The second theme is the emergence of mindfulness and mental health in the workplace. We used to think about it as a benefit. Now, I hear from managers all the time that they are spending more time having conversations with their employees that aren’t just, “How are you doing?” but “How are you really doing? How can I support you given everything that’s happening?” I don’t see that going away. Conversations about mental health and wellbeing will continue and become part of a manager’s role to have open conversations with their employees. Ultimately, those conversations are about an employee’s engagement, productivity, performance, and how they want to grow with the company.

Finally, when you’re facing a pandemic, and mortality, you’re at home and thinking a lot, you start to reflect on how you spend your time. Folks being in shelter-in-place for so long surfaced questions for people around, “Am I doing the job that I love? Is this how I want to spend my time? Am I being the person I want to be in my life?” I believe personal motivation and career aspirations are going to come together as people return to the workplace. That’s going to be really big as folks as they redefine what success was before and what they want it to be now.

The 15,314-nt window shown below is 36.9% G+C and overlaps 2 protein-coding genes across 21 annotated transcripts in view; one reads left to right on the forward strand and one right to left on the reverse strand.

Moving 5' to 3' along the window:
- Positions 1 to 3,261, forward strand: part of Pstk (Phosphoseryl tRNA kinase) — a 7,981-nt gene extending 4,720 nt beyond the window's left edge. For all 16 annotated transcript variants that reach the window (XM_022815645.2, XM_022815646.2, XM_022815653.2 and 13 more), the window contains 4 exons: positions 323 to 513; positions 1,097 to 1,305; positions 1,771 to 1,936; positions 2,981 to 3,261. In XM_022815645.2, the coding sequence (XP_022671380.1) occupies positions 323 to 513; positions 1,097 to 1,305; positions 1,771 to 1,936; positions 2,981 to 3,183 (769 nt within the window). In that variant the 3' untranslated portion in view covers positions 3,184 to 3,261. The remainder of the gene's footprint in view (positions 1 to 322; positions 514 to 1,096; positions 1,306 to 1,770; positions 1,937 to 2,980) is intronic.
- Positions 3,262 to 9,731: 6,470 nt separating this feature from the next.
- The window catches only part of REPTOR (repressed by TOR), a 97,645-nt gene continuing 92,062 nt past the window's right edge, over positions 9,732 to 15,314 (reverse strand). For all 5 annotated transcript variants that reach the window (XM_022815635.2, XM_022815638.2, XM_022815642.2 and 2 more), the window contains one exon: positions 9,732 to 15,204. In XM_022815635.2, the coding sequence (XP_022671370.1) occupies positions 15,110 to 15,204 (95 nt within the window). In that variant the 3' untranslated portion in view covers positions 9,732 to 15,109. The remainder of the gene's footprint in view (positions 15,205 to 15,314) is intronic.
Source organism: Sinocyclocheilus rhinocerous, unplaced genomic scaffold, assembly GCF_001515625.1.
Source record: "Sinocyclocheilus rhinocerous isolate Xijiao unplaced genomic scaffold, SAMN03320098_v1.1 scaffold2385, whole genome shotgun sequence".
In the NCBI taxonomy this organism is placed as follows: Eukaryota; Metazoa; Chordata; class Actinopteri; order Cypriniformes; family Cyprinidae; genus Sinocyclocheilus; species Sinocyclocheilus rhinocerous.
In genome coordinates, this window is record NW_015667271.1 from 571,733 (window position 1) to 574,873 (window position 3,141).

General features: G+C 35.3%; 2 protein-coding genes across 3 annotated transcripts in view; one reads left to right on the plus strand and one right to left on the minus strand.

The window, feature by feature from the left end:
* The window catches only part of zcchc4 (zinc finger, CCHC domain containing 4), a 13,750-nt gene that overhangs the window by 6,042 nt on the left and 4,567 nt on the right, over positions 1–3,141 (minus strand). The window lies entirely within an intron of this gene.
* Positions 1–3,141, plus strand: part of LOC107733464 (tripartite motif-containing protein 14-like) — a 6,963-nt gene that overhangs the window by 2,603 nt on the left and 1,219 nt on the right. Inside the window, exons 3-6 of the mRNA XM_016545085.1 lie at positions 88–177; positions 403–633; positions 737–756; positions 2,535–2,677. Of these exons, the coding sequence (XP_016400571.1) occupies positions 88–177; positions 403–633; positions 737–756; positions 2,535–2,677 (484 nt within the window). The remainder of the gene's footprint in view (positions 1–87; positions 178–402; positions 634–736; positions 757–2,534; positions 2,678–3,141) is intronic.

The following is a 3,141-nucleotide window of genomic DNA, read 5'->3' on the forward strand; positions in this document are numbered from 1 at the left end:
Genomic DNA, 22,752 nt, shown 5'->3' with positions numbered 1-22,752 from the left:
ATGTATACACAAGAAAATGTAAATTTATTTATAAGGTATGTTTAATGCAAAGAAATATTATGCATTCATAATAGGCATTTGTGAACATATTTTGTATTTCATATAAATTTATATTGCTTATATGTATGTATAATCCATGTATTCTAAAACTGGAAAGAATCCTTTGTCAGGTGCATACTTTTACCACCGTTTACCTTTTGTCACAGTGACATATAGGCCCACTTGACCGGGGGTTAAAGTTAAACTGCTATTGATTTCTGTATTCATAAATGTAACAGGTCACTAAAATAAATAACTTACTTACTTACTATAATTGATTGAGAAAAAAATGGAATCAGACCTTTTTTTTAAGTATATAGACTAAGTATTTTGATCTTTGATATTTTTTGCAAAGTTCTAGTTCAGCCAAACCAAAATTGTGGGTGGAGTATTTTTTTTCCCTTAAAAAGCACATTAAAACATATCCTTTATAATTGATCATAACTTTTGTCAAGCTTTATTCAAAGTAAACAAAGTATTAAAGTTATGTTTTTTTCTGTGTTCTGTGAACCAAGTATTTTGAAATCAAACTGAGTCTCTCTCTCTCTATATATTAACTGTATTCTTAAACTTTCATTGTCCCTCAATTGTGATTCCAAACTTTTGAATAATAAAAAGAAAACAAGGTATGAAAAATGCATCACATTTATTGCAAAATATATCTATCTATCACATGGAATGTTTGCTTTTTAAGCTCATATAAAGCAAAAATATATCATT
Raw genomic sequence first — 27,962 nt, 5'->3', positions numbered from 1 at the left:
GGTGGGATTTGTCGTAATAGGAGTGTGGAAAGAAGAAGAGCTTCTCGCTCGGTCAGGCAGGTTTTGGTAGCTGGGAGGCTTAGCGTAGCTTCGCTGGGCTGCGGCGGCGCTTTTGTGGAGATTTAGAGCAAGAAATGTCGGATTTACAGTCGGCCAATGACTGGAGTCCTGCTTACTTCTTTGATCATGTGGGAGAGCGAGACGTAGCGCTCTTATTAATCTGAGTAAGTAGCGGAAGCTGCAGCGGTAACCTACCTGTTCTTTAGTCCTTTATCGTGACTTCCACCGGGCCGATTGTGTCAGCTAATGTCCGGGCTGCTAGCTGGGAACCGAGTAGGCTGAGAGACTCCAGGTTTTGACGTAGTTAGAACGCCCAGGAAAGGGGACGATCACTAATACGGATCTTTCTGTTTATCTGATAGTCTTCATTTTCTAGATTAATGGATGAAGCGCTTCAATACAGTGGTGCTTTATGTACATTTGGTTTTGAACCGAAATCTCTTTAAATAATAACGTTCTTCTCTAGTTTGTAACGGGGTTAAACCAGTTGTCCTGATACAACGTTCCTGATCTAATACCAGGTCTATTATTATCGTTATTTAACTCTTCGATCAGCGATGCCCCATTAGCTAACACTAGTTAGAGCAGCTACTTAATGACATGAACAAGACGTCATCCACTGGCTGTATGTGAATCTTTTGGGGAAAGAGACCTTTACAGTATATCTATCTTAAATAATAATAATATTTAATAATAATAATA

Talia: What’s different about Intuit’s talent development today versus a year ago? How has your professional development changed?

Humera: Many organizations, including ours, have seen an increase in people wanting to invest in themselves and in learning online. We started to see people make connections around skills and start to learn more than what’s necessary for their work. So, for example, we started to see people taking classes on meditation or yoga or learning new languages. When we’re given this extra time, people want to learn something.

At Intuit, we were always working toward going more online in order to hit scale especially across time zones. We value bringing people together and fostering human connection and we will again, but I think now we’re going to be even more thoughtful about when we do that. 

The other thing that’s changed, which is fascinating, is that people signing up for formal development programs have increased and attrition has decreased. We’re seeing more uptake, more interest with less drop off. This format has allowed us as a company to scale more quickly and make it easier for people to connect.